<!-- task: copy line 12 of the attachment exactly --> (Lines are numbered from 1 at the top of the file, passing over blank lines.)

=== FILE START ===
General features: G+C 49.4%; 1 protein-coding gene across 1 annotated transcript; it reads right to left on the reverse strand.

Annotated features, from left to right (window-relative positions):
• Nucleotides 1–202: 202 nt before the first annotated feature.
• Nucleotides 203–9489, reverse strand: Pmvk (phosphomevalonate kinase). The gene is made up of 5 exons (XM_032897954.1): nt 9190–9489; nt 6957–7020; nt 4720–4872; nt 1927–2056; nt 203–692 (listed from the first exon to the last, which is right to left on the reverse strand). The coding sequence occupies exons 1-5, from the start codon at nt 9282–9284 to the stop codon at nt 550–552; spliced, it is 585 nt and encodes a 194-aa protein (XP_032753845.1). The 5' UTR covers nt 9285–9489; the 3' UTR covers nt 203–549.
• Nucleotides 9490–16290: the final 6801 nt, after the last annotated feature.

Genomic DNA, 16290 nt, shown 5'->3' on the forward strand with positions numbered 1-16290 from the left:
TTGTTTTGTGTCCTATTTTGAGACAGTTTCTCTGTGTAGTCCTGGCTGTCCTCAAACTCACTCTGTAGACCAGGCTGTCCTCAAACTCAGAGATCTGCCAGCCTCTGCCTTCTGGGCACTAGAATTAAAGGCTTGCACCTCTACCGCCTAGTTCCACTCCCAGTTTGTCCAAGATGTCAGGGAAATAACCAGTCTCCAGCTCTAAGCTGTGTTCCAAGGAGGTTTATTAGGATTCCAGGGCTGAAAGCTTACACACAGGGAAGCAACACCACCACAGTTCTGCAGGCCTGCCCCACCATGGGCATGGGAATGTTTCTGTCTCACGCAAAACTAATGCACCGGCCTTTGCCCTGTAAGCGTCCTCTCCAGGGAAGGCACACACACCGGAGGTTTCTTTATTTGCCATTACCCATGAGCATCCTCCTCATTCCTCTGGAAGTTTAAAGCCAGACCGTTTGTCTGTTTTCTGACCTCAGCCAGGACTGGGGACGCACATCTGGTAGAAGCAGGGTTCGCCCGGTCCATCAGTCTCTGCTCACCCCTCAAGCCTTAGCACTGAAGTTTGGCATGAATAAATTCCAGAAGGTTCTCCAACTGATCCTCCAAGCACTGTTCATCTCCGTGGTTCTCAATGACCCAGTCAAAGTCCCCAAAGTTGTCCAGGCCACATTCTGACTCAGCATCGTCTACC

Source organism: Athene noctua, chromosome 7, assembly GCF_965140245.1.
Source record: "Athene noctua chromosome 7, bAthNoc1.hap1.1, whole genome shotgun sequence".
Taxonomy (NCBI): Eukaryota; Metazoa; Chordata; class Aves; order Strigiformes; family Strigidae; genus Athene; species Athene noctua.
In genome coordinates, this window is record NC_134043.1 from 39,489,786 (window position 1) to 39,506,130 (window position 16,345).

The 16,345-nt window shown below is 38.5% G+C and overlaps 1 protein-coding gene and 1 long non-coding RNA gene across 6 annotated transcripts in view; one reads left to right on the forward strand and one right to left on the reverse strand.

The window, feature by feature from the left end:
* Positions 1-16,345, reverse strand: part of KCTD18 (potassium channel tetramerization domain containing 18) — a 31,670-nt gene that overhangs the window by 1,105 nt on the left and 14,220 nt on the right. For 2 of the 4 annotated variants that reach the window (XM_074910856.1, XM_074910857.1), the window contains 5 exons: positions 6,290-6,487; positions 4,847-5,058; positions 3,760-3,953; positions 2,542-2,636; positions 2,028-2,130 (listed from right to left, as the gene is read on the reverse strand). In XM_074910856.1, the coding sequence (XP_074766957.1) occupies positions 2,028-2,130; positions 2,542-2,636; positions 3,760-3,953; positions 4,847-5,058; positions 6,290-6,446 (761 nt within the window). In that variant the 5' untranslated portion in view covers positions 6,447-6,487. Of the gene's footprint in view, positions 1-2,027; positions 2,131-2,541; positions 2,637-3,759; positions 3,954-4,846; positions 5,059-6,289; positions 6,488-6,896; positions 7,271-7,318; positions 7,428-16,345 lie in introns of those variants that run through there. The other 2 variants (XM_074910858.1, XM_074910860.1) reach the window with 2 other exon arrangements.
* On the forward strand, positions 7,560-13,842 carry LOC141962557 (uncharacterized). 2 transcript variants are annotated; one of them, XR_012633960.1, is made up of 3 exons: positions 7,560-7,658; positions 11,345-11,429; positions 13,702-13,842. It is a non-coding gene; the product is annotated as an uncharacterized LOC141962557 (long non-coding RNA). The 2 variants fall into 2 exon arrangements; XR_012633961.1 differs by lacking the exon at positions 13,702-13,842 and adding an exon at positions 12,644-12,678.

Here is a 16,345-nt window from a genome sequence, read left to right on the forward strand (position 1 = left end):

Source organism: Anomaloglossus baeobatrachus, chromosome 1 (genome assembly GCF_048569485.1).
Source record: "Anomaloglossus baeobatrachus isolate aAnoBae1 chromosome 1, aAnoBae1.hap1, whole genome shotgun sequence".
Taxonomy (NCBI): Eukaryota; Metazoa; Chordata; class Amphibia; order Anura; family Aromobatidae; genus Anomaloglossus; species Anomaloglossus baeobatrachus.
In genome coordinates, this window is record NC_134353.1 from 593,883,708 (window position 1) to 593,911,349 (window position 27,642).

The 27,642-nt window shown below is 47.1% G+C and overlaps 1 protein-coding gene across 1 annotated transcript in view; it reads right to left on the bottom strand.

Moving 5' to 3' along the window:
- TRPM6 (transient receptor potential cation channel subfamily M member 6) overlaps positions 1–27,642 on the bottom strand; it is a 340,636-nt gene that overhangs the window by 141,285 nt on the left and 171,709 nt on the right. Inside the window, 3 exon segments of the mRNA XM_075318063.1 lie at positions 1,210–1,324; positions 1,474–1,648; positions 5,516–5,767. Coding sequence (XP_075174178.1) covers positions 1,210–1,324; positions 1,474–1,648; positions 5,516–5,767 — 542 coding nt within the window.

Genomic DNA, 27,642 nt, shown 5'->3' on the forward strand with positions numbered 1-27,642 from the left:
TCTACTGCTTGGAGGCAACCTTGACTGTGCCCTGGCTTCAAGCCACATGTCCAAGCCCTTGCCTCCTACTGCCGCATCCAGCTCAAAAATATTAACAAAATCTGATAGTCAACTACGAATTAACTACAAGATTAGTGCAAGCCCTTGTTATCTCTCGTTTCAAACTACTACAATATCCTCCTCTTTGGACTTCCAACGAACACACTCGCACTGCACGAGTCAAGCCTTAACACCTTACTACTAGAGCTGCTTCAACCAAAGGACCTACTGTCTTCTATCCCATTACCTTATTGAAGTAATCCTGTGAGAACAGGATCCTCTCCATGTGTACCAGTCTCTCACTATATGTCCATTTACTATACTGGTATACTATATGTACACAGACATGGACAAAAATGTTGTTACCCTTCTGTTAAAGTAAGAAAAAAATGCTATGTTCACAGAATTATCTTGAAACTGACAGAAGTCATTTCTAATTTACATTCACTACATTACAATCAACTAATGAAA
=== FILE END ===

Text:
The 16,345-nt window shown below is 38.5% G+C and overlaps 1 protein-coding gene and 1 long non-coding RNA gene across 6 annotated transcripts in view; one reads left to right on the forward strand and one right to left on the reverse strand.